Letters from Experts

May 10, 2014 in Admin

Live feeds at wildlife rehabs are a serious animal cruelty issue as well as a promotion of animal abuse. 

Quotes from:  Biologist, Veterinary, Big Cat and Wildlife Rehab Experts
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4/5/2014

The use of live domestic rabbits in attempts to train hunting dogs, bobcats, and other predators constitutes animal abuse, causing significant pain and suffering for the rabbit. Since the domestic rabbit does not behave like a wild rabbit, and the rabbit has no chance to escape when placed in an enclosure with predators, their use will not teach the predator appropriate hunting skills for use in the wild.

The one “Bobcat Kittens + 2011 Rehab update” has a short scene of a Bobcat chasing and grabbing a white rabbit. The white rabbit struggles and, after several seconds is killed. “It is my opinion that the domesticated rabbits put in enclosures with Bobcats as part of attempts to develop the Bobcat’s hunting skills experience fear, pain and suffering, and that the practice of willfully putting live domesticated rabbits in enclosures with Bobcats, from which they cannot escape as a rabbit in the wild could potentially do, constitutes animal abuse.


Sharon Crowell-Davis DVM, PhD
Diplomate American College of Veterinary Behaviorists”
Professor of Veterinary Medicine
University of Georgia

Reference:  http://www.metacafe.com/watch/5911162/bobcat_kittens_2011_rehab_update/
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4/8/2011 3:33 PM

Clinic Director
Clinic for the Rehabilitation of Wildlife, Inc.

Hi Linda –


Thanks so much for caring about all the animals. I can’t speak for what works best for other facilities, and it is difficult not to place judgment, but I think this issue really is a serious one. Here is what I can tell you about how we feed rehabilitating bobcats here at CROW. We don’t use any live prey for feeding bobcats. When we feed them, the staff is diligent about making a disconnect between humans and food: hiding the food, placing in different spots in the cages, trying to introduce novel items, and making the bobcats “work” for the food by finding it, not by killing it. I feel very strongly that the vast majority of our patients are very instinctual, and don’t need the live prey stimulus to tap into their wildness or train them to be hunters. Just as we don’t need to teach baby birds to fly or otters to swim – they are incredibly instinctual.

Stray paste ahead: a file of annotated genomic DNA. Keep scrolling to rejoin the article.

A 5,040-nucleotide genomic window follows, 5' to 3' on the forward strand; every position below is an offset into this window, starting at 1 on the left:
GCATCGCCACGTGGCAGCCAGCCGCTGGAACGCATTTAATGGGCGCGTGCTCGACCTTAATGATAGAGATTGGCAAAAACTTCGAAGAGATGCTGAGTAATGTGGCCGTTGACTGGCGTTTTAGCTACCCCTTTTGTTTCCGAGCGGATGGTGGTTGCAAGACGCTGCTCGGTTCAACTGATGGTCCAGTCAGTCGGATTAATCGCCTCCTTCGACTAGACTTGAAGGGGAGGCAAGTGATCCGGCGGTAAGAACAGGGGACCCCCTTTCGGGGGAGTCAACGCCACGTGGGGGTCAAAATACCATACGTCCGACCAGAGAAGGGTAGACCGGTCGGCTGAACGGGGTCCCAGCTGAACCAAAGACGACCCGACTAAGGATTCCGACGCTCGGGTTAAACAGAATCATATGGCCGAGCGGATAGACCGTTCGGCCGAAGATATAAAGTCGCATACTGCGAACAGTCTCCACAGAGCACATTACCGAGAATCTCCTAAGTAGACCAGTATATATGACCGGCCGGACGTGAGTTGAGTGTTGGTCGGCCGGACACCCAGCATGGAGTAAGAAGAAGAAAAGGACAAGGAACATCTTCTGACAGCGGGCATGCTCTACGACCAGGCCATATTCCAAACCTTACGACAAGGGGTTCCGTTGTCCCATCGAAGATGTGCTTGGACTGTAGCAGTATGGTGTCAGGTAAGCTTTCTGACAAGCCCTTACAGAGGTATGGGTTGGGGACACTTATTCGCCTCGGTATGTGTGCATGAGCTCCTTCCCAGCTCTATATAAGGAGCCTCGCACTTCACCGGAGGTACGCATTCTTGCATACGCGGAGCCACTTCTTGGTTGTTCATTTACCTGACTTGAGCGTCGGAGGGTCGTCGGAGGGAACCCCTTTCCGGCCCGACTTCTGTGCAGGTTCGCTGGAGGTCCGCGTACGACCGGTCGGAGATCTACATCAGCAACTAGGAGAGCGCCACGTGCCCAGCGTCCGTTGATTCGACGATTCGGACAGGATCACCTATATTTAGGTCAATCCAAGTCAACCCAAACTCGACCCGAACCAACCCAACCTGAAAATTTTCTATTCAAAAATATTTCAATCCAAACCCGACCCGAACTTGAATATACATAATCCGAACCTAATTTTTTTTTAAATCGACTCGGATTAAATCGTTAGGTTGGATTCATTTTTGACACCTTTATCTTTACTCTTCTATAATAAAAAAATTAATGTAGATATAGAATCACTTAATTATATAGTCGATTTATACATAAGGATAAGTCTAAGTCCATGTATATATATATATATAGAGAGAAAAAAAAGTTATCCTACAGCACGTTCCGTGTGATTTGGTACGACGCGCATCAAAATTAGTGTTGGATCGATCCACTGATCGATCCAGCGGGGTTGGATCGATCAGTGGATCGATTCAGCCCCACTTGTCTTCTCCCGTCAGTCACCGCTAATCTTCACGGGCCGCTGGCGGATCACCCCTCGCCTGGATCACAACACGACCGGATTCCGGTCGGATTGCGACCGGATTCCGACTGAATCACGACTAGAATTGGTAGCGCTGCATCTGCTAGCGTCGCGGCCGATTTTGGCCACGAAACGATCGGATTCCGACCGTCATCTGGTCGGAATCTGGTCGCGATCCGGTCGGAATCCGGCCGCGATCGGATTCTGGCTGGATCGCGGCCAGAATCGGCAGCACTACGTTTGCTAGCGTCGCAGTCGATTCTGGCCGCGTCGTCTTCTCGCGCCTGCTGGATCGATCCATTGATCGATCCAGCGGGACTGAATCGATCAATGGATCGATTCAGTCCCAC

Nearly all rehabilitating bobcats here eat well; they are fed (frozen) rats, mice, chicks, cat chow, and different kinds of fish, and we have had a number of successful releases – both following trauma and with babies that have been orphaned.

Our use of live food is extremely limited (less than 1% of our patients)…rarely a persnickety bird will get a live minnow to stimulate appetite, for example. We don’t use any live prey for raptors either, which I know many places do. I don’t feel that the white mouse or domestic rabbit as prey is a true test of hunting ability, as those aren’t the same prey that these predators will find out in the wild – and the act is far from fair to the mouse or rabbit. I feel the same way about these as the bobcats…I feel that they have the instincts to be hunters and don’t need us to teach them.

We have all made tremendous commitments to animals; at CROW we take pride in offering respect and compassionate care to all species. It breaks my heart to think of how these rabbits must feel when placed into a predator’s cage.

Hope this helps,
Amber

Amber McNamara, DVM, CVA
Clinic Director
Clinic for the Rehabilitation of Wildlife, Inc.